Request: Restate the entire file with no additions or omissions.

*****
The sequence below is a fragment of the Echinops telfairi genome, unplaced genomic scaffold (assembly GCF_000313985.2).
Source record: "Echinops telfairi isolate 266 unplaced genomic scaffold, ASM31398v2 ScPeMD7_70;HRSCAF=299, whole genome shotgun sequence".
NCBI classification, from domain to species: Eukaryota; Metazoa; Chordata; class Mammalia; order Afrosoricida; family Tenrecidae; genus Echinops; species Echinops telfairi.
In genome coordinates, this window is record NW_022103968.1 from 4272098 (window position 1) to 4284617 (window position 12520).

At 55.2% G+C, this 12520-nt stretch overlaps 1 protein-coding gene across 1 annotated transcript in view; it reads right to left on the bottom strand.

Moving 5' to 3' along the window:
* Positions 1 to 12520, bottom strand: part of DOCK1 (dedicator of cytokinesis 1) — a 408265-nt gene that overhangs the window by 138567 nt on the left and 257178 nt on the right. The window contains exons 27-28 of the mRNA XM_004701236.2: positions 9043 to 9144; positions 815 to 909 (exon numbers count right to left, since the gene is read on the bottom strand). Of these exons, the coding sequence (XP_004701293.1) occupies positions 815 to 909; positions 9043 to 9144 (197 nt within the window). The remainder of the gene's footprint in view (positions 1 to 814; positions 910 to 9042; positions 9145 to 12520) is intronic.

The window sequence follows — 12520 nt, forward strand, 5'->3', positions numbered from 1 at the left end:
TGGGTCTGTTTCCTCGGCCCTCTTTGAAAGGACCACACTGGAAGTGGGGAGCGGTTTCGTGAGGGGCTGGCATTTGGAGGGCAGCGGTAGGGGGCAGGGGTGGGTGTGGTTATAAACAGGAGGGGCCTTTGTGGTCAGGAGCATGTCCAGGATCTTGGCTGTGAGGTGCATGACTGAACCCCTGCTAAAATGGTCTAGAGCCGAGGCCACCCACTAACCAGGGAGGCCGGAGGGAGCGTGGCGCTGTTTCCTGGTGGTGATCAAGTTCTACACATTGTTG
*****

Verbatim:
The sequence below is a fragment of the Echinops telfairi genome, unplaced genomic scaffold (assembly GCF_000313985.2).
Source record: "Echinops telfairi isolate 266 unplaced genomic scaffold, ASM31398v2 ScPeMD7_70;HRSCAF=299, whole genome shotgun sequence".
NCBI classification, from domain to species: Eukaryota; Metazoa; Chordata; class Mammalia; order Afrosoricida; family Tenrecidae; genus Echinops; species Echinops telfairi.
In genome coordinates, this window is record NW_022103968.1 from 4272098 (window position 1) to 4284617 (window position 12520).

At 55.2% G+C, this 12520-nt stretch overlaps 1 protein-coding gene across 1 annotated transcript in view; it reads right to left on the bottom strand.

Moving 5' to 3' along the window:
* Positions 1 to 12520, bottom strand: part of DOCK1 (dedicator of cytokinesis 1) — a 408265-nt gene that overhangs the window by 138567 nt on the left and 257178 nt on the right. The window contains exons 27-28 of the mRNA XM_004701236.2: positions 9043 to 9144; positions 815 to 909 (exon numbers count right to left, since the gene is read on the bottom strand). Of these exons, the coding sequence (XP_004701293.1) occupies positions 815 to 909; positions 9043 to 9144 (197 nt within the window). The remainder of the gene's footprint in view (positions 1 to 814; positions 910 to 9042; positions 9145 to 12520) is intronic.

The window sequence follows — 12520 nt, forward strand, 5'->3', positions numbered from 1 at the left end:
TGGGTCTGTTTCCTCGGCCCTCTTTGAAAGGACCACACTGGAAGTGGGGAGCGGTTTCGTGAGGGGCTGGCATTTGGAGGGCAGCGGTAGGGGGCAGGGGTGGGTGTGGTTATAAACAGGAGGGGCCTTTGTGGTCAGGAGCATGTCCAGGATCTTGGCTGTGAGGTGCATGACTGAACCCCTGCTAAAATGGTCTAGAGCCGAGGCCACCCACTAACCAGGGAGGCCGGAGGGAGCGTGGCGCTGTTTCCTGGTGGTGATCAAGTTCTACACATTGTTG